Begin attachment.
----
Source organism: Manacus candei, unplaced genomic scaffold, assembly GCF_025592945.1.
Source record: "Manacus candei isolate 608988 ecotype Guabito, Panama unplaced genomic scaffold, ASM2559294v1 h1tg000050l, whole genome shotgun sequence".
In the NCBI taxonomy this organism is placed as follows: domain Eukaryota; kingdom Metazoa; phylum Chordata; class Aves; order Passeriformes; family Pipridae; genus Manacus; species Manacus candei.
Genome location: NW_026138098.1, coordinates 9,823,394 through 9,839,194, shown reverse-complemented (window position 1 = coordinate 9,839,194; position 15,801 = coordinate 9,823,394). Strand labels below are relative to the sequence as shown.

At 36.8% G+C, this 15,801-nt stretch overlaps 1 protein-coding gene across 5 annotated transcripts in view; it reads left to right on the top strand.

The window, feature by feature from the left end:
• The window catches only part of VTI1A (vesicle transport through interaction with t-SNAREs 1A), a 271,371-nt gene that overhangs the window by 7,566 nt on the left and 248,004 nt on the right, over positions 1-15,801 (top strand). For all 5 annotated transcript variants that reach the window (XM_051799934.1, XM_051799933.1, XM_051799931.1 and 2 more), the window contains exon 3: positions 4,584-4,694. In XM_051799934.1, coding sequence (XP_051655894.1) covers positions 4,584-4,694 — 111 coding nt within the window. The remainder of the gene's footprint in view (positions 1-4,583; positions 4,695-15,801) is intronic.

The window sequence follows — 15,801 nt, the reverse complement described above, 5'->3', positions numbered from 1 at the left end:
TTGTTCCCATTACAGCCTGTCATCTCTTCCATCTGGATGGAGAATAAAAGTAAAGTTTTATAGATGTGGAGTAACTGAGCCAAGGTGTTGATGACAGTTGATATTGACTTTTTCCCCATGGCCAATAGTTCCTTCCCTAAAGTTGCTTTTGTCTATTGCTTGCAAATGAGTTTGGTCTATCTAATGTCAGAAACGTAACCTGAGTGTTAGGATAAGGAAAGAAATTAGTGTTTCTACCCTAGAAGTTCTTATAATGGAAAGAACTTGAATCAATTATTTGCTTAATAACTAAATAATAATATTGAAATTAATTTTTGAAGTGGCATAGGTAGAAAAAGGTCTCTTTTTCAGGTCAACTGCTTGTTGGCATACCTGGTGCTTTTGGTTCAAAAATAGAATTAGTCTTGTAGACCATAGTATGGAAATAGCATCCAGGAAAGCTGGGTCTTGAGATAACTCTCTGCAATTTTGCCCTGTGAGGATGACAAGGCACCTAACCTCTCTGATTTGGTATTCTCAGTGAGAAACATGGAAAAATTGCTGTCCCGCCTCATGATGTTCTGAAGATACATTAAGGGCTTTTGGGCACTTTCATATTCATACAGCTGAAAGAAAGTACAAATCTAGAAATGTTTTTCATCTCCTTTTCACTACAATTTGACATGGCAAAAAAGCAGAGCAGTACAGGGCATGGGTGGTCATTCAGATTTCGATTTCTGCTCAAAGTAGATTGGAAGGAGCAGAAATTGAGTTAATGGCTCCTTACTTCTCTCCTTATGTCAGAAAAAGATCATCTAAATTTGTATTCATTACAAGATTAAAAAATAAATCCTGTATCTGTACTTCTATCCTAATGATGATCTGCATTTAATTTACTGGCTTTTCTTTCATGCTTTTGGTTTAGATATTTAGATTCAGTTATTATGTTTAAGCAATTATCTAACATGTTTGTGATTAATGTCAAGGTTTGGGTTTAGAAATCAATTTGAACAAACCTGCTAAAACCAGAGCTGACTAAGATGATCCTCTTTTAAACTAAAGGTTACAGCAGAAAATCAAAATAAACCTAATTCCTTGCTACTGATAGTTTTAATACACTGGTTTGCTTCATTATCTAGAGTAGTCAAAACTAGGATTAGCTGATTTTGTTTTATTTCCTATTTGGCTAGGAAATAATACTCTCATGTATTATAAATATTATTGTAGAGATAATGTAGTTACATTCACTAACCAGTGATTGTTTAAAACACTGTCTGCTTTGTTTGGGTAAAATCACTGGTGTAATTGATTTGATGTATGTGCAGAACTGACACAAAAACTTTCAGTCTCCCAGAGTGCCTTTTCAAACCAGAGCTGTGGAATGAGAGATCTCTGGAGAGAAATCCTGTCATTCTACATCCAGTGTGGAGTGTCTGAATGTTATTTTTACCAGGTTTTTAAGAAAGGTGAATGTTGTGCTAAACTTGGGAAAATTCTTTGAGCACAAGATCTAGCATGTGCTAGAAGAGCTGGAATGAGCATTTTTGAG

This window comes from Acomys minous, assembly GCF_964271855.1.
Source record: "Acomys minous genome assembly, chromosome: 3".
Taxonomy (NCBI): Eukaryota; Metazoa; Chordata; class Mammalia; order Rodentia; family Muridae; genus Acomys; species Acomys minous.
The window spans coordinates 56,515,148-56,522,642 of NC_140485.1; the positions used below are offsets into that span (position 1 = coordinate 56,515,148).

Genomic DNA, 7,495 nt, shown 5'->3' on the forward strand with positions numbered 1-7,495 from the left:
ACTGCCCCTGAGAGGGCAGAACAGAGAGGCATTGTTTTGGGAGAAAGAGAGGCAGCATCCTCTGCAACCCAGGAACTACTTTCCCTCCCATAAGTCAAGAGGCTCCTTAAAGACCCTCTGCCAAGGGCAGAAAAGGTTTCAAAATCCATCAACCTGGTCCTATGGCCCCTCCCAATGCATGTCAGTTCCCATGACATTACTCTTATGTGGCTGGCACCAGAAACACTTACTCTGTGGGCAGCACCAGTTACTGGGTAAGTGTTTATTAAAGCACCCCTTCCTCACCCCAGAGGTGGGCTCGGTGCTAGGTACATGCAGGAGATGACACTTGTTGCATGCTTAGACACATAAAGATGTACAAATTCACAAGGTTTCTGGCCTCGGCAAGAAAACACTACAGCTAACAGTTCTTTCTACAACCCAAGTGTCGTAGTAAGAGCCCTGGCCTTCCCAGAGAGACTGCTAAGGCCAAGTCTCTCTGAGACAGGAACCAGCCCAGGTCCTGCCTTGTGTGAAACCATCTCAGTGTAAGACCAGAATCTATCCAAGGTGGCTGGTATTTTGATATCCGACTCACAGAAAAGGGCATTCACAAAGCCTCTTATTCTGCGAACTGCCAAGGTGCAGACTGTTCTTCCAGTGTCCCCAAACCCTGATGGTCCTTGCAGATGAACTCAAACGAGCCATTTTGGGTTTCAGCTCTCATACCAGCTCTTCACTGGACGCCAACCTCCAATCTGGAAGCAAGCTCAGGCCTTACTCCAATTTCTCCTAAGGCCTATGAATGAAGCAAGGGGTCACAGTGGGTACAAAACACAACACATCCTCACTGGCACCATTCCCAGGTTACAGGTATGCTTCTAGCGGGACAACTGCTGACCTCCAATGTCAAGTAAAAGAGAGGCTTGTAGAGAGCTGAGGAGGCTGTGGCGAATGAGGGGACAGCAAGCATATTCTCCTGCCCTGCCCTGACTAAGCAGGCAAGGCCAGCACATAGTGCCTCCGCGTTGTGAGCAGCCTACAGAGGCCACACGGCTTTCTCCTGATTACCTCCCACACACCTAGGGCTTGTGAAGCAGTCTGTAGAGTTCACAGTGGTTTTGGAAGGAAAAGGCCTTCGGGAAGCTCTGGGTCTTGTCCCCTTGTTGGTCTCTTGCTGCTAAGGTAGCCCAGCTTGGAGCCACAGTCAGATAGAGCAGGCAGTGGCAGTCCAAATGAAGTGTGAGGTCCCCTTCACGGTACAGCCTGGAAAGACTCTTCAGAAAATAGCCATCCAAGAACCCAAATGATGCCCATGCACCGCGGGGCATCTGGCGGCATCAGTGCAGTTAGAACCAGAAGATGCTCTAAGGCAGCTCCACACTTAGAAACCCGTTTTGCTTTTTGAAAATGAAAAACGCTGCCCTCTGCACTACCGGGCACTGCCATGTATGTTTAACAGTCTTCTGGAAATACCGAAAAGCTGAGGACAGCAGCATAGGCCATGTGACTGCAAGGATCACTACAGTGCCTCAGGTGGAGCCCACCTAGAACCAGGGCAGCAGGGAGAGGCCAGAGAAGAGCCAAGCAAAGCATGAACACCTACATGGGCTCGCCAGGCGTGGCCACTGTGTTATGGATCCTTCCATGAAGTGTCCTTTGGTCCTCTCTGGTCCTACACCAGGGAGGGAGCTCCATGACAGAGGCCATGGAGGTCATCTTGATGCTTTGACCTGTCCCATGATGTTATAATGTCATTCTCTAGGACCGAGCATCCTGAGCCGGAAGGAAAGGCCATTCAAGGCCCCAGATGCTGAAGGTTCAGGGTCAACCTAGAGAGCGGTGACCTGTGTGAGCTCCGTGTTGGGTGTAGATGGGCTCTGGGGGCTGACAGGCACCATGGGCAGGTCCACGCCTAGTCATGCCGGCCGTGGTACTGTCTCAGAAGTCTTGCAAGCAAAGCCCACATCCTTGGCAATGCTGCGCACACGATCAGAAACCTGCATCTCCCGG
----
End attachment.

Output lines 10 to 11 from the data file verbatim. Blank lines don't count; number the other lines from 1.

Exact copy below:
This window comes from Acomys minous, assembly GCF_964271855.1.
Source record: "Acomys minous genome assembly, chromosome: 3".